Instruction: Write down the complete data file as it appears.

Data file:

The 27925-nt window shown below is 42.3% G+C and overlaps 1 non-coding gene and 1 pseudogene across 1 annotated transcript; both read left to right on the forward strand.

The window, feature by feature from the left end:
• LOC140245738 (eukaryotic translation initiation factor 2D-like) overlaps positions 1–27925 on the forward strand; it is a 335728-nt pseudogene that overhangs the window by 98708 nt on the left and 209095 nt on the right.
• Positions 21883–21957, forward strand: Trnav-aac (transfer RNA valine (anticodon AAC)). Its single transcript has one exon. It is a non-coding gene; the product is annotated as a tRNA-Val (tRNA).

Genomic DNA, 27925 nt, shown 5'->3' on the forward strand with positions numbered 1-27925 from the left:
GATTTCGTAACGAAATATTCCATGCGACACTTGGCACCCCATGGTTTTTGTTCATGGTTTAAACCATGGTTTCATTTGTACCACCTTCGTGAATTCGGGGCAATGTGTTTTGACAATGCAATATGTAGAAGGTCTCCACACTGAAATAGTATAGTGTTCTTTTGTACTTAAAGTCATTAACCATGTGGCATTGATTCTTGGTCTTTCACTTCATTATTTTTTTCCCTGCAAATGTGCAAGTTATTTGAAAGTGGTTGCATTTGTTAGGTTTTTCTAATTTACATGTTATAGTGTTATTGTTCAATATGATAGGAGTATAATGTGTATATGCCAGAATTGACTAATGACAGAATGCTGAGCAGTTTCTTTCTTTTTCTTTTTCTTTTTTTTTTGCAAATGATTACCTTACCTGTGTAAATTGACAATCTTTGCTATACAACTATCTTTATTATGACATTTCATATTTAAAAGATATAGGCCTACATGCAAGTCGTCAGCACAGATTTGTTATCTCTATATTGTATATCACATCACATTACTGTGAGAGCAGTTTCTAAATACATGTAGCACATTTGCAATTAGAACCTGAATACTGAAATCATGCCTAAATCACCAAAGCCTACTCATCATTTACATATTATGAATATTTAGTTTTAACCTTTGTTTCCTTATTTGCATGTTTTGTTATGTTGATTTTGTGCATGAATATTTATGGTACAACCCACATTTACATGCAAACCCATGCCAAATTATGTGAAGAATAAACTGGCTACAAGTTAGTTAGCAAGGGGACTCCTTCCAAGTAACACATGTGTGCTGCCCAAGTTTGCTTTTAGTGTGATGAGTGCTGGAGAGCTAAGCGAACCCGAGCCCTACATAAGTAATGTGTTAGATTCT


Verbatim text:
The 27925-nt window shown below is 42.3% G+C and overlaps 1 non-coding gene and 1 pseudogene across 1 annotated transcript; both read left to right on the forward strand.

The window, feature by feature from the left end:
• LOC140245738 (eukaryotic translation initiation factor 2D-like) overlaps positions 1–27925 on the forward strand; it is a 335728-nt pseudogene that overhangs the window by 98708 nt on the left and 209095 nt on the right.
• Positions 21883–21957, forward strand: Trnav-aac (transfer RNA valine (anticodon AAC)). Its single transcript has one exon. It is a non-coding gene; the product is annotated as a tRNA-Val (tRNA).

Genomic DNA, 27925 nt, shown 5'->3' on the forward strand with positions numbered 1-27925 from the left:
GATTTCGTAACGAAATATTCCATGCGACACTTGGCACCCCATGGTTTTTGTTCATGGTTTAAACCATGGTTTCATTTGTACCACCTTCGTGAATTCGGGGCAATGTGTTTTGACAATGCAATATGTAGAAGGTCTCCACACTGAAATAGTATAGTGTTCTTTTGTACTTAAAGTCATTAACCATGTGGCATTGATTCTTGGTCTTTCACTTCATTATTTTTTTCCCTGCAAATGTGCAAGTTATTTGAAAGTGGTTGCATTTGTTAGGTTTTTCTAATTTACATGTTATAGTGTTATTGTTCAATATGATAGGAGTATAATGTGTATATGCCAGAATTGACTAATGACAGAATGCTGAGCAGTTTCTTTCTTTTTCTTTTTCTTTTTTTTTTGCAAATGATTACCTTACCTGTGTAAATTGACAATCTTTGCTATACAACTATCTTTATTATGACATTTCATATTTAAAAGATATAGGCCTACATGCAAGTCGTCAGCACAGATTTGTTATCTCTATATTGTATATCACATCACATTACTGTGAGAGCAGTTTCTAAATACATGTAGCACATTTGCAATTAGAACCTGAATACTGAAATCATGCCTAAATCACCAAAGCCTACTCATCATTTACATATTATGAATATTTAGTTTTAACCTTTGTTTCCTTATTTGCATGTTTTGTTATGTTGATTTTGTGCATGAATATTTATGGTACAACCCACATTTACATGCAAACCCATGCCAAATTATGTGAAGAATAAACTGGCTACAAGTTAGTTAGCAAGGGGACTCCTTCCAAGTAACACATGTGTGCTGCCCAAGTTTGCTTTTAGTGTGATGAGTGCTGGAGAGCTAAGCGAACCCGAGCCCTACATAAGTAATGTGTTAGATTCT